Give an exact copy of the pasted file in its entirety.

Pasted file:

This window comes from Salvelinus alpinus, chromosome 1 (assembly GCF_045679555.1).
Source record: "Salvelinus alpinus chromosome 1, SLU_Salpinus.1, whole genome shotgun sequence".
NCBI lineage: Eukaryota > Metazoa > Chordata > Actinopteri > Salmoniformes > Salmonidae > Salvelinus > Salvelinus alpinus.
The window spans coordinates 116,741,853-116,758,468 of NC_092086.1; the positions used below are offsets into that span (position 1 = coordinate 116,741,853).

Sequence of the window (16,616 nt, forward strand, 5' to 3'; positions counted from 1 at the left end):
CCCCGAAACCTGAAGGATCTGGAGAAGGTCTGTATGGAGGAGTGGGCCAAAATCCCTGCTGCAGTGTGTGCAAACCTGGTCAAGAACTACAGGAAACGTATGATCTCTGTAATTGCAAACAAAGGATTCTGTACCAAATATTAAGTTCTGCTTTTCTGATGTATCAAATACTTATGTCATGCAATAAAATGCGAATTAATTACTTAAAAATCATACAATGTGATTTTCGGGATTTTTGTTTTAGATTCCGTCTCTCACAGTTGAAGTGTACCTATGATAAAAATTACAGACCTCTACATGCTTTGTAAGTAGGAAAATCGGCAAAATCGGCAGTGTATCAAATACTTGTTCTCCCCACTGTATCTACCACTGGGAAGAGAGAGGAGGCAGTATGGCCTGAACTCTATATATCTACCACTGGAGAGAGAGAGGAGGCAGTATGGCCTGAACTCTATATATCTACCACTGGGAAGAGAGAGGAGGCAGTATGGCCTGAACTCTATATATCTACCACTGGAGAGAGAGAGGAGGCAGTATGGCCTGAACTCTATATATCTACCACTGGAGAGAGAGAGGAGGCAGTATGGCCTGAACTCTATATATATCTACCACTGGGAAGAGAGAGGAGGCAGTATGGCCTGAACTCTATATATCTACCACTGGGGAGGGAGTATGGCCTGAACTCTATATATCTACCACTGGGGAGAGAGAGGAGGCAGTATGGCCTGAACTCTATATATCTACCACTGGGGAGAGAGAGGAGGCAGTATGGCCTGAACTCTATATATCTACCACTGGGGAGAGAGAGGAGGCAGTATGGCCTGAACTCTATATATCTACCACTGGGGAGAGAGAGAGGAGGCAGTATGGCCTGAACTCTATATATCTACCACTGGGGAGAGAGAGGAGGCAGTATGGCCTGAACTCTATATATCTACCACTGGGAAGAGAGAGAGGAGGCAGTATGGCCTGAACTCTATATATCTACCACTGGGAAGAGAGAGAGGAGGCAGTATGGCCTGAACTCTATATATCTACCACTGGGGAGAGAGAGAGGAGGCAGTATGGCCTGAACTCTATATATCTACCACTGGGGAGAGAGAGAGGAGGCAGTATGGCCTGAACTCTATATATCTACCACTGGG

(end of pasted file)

This window comes from Salvelinus alpinus, chromosome 1 (assembly GCF_045679555.1).
Source record: "Salvelinus alpinus chromosome 1, SLU_Salpinus.1, whole genome shotgun sequence".
NCBI lineage: Eukaryota > Metazoa > Chordata > Actinopteri > Salmoniformes > Salmonidae > Salvelinus > Salvelinus alpinus.
The window spans coordinates 116,741,853-116,758,468 of NC_092086.1; the positions used below are offsets into that span (position 1 = coordinate 116,741,853).

Sequence of the window (16,616 nt, forward strand, 5' to 3'; positions counted from 1 at the left end):
CCCCGAAACCTGAAGGATCTGGAGAAGGTCTGTATGGAGGAGTGGGCCAAAATCCCTGCTGCAGTGTGTGCAAACCTGGTCAAGAACTACAGGAAACGTATGATCTCTGTAATTGCAAACAAAGGATTCTGTACCAAATATTAAGTTCTGCTTTTCTGATGTATCAAATACTTATGTCATGCAATAAAATGCGAATTAATTACTTAAAAATCATACAATGTGATTTTCGGGATTTTTGTTTTAGATTCCGTCTCTCACAGTTGAAGTGTACCTATGATAAAAATTACAGACCTCTACATGCTTTGTAAGTAGGAAAATCGGCAAAATCGGCAGTGTATCAAATACTTGTTCTCCCCACTGTATCTACCACTGGGAAGAGAGAGGAGGCAGTATGGCCTGAACTCTATATATCTACCACTGGAGAGAGAGAGGAGGCAGTATGGCCTGAACTCTATATATCTACCACTGGGAAGAGAGAGGAGGCAGTATGGCCTGAACTCTATATATCTACCACTGGAGAGAGAGAGGAGGCAGTATGGCCTGAACTCTATATATCTACCACTGGAGAGAGAGAGGAGGCAGTATGGCCTGAACTCTATATATATCTACCACTGGGAAGAGAGAGGAGGCAGTATGGCCTGAACTCTATATATCTACCACTGGGGAGGGAGTATGGCCTGAACTCTATATATCTACCACTGGGGAGAGAGAGGAGGCAGTATGGCCTGAACTCTATATATCTACCACTGGGGAGAGAGAGGAGGCAGTATGGCCTGAACTCTATATATCTACCACTGGGGAGAGAGAGGAGGCAGTATGGCCTGAACTCTATATATCTACCACTGGGGAGAGAGAGAGGAGGCAGTATGGCCTGAACTCTATATATCTACCACTGGGGAGAGAGAGGAGGCAGTATGGCCTGAACTCTATATATCTACCACTGGGAAGAGAGAGAGGAGGCAGTATGGCCTGAACTCTATATATCTACCACTGGGAAGAGAGAGAGGAGGCAGTATGGCCTGAACTCTATATATCTACCACTGGGGAGAGAGAGAGGAGGCAGTATGGCCTGAACTCTATATATCTACCACTGGGGAGAGAGAGAGGAGGCAGTATGGCCTGAACTCTATATATCTACCACTGGG